Mine Action Week Libya: Educating as many people as possible on the risks of unexploded ordnance
TRIPOLI – 30 April 2023 – As a young man Khaled Alwadawi picked up the remnants of a rocket that had landed near his house in Misrata and took it to the local police station. He had no idea of the risks this posed to his life and others, and was lucky. Not everyone is, which is why he finds his work to train adults and children about the risks of unexploded ordnance so important.
After being trained by Handicap International to teach others about the risks, Alwadawi has spent the last seven years working with the UN Mine Action Service leading Libya Mine Action Centre's awareness work as Head of the Risk Education Section. He is focused on spreading the word to as many people as possible on the dangers of unexploded ordnance.
“The need for our work is greater than the resources we have available,” he says. “I also need more people to report things to us – we hear about injuries and conflicts, but a lot of the time we do not know the cause. Different devices require different education materials.”
More than 1 million explosive remnants of war (ERW) which includes 82% projectiles and 4% small arms ammunition, have been removed in Libya since 2011. With support from the United Nations Mine Action Service, Alwadawi and his team have facilitated training for over 300,000 children, 125,000 men and 71,000 women across Libya in risk awareness since 2011.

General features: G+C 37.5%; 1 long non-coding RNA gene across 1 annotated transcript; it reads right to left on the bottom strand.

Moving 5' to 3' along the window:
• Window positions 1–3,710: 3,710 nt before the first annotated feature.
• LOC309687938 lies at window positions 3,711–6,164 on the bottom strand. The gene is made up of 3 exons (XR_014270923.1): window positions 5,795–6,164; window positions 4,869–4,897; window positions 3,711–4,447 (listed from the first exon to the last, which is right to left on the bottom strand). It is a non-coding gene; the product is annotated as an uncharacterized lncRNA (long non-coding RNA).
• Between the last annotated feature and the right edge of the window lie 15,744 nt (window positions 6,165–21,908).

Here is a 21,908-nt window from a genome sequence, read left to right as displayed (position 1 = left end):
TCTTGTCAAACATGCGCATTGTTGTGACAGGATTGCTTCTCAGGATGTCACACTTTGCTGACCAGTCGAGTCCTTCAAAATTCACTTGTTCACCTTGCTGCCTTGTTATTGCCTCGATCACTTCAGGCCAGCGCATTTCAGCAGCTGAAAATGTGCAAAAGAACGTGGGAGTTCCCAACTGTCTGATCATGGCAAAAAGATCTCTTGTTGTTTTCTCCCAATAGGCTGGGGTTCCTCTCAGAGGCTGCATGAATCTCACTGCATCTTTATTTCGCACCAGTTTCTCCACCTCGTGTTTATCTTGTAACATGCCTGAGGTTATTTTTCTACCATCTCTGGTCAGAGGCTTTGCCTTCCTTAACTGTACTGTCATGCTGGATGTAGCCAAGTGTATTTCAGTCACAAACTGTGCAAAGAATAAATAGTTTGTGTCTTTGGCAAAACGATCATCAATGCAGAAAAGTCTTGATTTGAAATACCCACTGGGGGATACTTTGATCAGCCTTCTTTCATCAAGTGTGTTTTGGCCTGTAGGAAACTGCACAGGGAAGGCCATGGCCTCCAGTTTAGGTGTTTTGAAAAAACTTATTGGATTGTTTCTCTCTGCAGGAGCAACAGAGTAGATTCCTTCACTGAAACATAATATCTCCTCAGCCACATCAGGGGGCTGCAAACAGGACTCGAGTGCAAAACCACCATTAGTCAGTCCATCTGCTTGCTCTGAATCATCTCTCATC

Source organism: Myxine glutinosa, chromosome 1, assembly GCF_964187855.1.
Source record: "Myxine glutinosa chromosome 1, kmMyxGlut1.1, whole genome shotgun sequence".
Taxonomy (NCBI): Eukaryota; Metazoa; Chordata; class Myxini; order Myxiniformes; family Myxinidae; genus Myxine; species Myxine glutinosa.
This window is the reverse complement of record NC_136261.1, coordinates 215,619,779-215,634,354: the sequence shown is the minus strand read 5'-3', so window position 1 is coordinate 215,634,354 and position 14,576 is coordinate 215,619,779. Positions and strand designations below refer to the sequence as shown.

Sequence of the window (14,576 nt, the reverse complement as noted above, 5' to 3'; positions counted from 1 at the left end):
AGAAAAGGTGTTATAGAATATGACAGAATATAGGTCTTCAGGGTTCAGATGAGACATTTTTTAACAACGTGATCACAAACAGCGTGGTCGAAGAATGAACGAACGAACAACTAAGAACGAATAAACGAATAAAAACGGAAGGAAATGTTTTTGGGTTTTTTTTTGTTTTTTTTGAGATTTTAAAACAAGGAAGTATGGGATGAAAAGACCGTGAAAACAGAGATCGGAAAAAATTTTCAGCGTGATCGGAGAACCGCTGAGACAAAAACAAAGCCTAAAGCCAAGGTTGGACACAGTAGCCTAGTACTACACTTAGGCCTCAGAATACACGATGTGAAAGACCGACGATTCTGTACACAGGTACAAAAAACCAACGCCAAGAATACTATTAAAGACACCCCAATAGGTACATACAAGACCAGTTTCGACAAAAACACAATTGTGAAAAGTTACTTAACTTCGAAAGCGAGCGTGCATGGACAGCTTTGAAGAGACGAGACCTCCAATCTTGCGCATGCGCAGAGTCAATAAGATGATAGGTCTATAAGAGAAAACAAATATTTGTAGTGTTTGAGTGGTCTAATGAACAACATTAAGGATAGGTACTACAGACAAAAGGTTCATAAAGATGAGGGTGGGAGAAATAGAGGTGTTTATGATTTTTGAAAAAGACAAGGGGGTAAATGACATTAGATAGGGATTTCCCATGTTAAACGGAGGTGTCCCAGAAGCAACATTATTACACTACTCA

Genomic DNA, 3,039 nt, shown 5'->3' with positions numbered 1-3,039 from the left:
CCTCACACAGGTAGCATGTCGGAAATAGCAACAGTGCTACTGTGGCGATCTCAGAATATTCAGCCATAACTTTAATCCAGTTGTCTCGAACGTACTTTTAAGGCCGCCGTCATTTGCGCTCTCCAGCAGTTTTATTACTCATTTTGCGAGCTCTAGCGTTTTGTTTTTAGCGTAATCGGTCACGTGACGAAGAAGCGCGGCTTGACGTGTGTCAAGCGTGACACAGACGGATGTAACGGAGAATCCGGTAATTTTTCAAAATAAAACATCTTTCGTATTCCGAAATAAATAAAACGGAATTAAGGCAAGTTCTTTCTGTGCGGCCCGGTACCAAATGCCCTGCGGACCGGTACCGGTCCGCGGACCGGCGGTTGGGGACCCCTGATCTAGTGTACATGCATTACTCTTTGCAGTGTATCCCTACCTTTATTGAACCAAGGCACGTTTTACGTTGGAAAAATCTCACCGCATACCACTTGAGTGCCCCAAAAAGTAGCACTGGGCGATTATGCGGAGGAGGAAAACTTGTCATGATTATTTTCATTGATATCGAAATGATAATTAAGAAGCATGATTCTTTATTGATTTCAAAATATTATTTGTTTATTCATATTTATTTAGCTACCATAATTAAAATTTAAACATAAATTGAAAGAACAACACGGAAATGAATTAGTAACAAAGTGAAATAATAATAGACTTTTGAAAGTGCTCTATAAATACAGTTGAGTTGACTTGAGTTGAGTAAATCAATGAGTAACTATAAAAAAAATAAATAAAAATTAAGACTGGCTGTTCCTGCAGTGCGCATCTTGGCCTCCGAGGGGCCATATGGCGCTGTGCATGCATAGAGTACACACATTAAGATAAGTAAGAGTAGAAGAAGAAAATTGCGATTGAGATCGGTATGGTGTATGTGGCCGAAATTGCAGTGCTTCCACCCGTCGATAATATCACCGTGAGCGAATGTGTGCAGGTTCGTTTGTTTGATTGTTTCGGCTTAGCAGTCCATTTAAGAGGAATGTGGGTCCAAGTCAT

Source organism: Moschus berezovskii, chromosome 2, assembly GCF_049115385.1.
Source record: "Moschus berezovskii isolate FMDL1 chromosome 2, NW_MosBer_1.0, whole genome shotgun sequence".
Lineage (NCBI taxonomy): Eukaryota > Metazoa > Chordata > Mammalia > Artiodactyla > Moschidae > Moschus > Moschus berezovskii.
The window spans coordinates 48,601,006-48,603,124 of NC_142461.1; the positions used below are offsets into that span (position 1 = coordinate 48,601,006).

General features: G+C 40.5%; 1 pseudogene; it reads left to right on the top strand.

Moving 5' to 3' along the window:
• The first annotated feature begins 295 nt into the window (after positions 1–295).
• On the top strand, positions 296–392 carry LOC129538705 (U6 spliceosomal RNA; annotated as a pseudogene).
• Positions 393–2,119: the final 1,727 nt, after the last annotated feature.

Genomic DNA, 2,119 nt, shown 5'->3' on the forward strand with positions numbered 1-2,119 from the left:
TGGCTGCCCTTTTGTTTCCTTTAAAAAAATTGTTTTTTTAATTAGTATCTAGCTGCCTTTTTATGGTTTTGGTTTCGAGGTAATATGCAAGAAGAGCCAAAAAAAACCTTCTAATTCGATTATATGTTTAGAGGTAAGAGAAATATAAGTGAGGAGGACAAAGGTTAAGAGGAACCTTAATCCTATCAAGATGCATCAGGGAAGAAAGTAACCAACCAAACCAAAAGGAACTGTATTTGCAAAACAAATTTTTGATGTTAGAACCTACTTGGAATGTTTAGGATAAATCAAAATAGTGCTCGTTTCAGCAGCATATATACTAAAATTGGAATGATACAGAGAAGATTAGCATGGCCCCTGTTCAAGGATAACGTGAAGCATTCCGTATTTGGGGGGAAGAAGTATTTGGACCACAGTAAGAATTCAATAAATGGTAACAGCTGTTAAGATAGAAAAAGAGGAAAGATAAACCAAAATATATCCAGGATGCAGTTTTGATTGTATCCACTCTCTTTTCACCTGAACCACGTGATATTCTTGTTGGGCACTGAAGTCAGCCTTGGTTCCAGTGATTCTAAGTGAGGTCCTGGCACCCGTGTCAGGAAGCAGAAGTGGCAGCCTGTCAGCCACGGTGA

In the first few years of his tenure at the Libya Mine Action Centre Alwadawi says most accidents were caused by munition with mines being rare. But after the conflict in Sirte in 2016, there was a clear rise in the number of accidents from mines. This then dropped again, until recent conflicts in Tripoli have seen injuries from mines and wider munitions increase once again.
He recounts the sleepless night he spent with colleagues following the return of civilians to southern Tripoli on 22 May 2019 after the conflict that April. The team were unable to speak to the approximately 250,000 citizens ahead of their return, and unlike their previous successful work in Sirte where they worked with officials to close the city and educate the population, people returned to Tripoli while it was still littered with munitions. Many people were injured.
“We couldn’t stop the return. It was beyond us” he says, calling it the worst day of his career. “We were blamed for the accidents, when could do nothing to prevent people returning. Libya is a highly contaminated country, and we shouldn’t underestimate the danger,” he adds.